But 'family values', once a matter of stated political doctrine, have now receded from the realm of political contestation to become naturalized. Indeed, a deep commitment to the Family is the closest that contemporary secular Britain will come to a religious conviction.

There is no longer much sense that there could be a meaningful conflict of duties between duties towards one's family and other duties. Much of the castigation of the Queen over her refusal to attend Prince Charles' farce of a wedding has concerned her 'monstrous' rating of her Duty as a monarch and as head of the Church of England over her duties as a mother. Contemporary tabloid wisdom has it that the Queen's 'failings as a mother' make her 'inhuman'. Take, as one example of many, Carole Malone in the Sunday Mirror: 'The fact is that most mothers would die for their children. But one feels that while the queen would happily die for her country, her kids come very low down her list of priorities. And while that makes her a good Queen, it makes her a pretty bad mum and an even worse human being.'

There we have that it then: attaining 'good' human status involves us FIRST OF ALL being committed to our families. But this naturalizing and prioritising of familial obligations, far from being a self-evident ethical Good, in fact means the end of the ethical as such. Ethics and Justice were founded upon the suspension of immediate tribal and animal interests. As Alenka Zupancic has tirelessly insisted, Kant's ethical system, for instance, maintains that the only Ethical acts are those which are undertaken with indifference to one's own ('pathological') interests. So, as the example of the Queen makes clear, obedience to the Moral Law (the empty form of Duty) - particularly in the context of the contemporary bio-political regime - far from producing dumb social compliance, makes people into anti-social 'inhuman' 'monsters'.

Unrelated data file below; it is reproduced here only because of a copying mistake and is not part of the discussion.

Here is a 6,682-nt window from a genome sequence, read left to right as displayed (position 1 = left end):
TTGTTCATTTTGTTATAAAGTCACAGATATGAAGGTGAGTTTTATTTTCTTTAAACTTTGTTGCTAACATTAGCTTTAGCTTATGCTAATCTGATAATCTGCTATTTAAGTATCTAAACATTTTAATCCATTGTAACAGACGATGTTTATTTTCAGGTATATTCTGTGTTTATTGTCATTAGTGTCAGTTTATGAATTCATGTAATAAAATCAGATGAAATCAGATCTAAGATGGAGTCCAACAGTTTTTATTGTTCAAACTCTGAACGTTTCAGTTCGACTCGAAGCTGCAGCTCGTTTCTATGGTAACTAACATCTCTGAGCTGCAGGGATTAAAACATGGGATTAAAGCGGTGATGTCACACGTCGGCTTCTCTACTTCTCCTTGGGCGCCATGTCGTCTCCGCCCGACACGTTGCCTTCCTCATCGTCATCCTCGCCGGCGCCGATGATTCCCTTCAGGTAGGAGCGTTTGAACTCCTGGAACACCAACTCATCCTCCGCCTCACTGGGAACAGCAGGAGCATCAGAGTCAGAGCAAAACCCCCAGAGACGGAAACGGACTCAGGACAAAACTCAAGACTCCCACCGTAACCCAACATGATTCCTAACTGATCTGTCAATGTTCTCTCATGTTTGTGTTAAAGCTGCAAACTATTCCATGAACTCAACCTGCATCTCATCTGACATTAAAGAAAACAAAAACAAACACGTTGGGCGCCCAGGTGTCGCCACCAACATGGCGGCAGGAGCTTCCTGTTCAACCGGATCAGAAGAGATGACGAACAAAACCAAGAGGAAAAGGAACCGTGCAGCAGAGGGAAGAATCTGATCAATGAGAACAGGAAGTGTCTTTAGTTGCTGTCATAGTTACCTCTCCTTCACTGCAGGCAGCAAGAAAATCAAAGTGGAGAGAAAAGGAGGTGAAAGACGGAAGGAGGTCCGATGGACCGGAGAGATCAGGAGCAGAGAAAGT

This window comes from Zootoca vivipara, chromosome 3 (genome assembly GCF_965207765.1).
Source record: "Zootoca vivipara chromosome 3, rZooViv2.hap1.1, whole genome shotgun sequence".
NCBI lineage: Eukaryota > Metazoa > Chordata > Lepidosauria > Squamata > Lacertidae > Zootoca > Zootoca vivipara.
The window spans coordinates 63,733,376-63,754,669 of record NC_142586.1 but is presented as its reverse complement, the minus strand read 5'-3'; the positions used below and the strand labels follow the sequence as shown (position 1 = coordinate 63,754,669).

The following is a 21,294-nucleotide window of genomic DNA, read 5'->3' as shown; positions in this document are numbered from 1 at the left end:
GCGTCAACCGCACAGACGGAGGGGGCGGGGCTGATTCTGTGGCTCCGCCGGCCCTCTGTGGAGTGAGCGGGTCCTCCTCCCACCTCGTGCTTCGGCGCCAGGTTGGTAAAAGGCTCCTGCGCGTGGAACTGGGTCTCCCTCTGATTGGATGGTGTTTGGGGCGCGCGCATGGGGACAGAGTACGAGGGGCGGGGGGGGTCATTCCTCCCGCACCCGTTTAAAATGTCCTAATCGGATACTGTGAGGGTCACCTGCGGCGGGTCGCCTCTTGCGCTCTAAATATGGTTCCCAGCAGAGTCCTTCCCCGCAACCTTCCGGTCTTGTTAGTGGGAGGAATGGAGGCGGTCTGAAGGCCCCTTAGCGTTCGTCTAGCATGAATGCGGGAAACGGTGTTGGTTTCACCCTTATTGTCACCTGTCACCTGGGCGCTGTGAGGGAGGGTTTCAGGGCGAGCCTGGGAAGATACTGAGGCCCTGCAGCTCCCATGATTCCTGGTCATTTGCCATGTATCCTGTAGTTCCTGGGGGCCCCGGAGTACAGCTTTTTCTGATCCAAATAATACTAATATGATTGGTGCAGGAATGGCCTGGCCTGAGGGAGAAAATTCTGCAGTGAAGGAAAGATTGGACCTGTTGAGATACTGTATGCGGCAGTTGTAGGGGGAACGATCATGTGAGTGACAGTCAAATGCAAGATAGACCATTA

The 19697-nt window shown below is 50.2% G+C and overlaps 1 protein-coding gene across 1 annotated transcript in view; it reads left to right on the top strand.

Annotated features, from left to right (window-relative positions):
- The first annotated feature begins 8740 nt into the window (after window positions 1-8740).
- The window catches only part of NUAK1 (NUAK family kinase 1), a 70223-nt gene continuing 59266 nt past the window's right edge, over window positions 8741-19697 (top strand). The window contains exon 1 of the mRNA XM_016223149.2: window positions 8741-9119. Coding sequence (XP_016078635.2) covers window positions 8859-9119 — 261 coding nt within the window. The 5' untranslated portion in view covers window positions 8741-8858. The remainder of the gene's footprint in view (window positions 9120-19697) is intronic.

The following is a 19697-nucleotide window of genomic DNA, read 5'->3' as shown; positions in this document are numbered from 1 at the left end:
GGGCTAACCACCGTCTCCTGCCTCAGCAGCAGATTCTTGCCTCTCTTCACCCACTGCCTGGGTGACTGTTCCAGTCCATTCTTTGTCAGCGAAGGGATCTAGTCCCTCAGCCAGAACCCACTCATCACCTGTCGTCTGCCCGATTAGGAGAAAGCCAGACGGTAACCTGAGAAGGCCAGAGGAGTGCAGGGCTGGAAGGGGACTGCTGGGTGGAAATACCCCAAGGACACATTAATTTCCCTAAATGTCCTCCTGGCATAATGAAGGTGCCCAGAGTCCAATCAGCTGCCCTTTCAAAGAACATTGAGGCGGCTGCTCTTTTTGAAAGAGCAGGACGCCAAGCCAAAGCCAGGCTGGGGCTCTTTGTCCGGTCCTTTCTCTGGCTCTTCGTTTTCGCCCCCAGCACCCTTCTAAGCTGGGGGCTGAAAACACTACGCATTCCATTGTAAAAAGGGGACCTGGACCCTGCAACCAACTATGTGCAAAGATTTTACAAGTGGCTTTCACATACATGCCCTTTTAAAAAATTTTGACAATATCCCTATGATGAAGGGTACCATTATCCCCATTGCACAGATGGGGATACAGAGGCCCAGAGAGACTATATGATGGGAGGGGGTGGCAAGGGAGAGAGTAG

In Desperate Housewives at the moment (well, where we are with it in the UK), Bree van de Kamp faces the same 'temptation of the Ethical' in that she has to choose between Justice and loyalty to her son (should she protect him from punishment for his drunk-driving knocking down of Gabrielle's mother-in-law?) To NOT protect him, she is told, would indeed make her a 'monster'.

But the figure of public loathing who is LEAST monstrous according to the current code is Maxine Carr. It was not at all surprising that, in Channel 4's happy-clappy New Age remix of the Decalog (choose your OWN commandment for TODAY!), 'loyalty to Family' should feature. What did Maxine Carr do but act in accordance with that injunction? If it is 'my family right and wrong', then quite obviously one should protect child killers as much as anyone else if they are a member of your family. There is of course no evidence that Carr was aware of Huntley's crimes - on the contrary in fact. But the irrational homicidal loathing to which Carr has been subject presumably has more to do with a violent disavowal prompted by the fact that many are aware that, if they were in Carr's position, they would have behaved exactly as she did.

Posted by mark at March 3, 2005 12:49 AM | TrackBack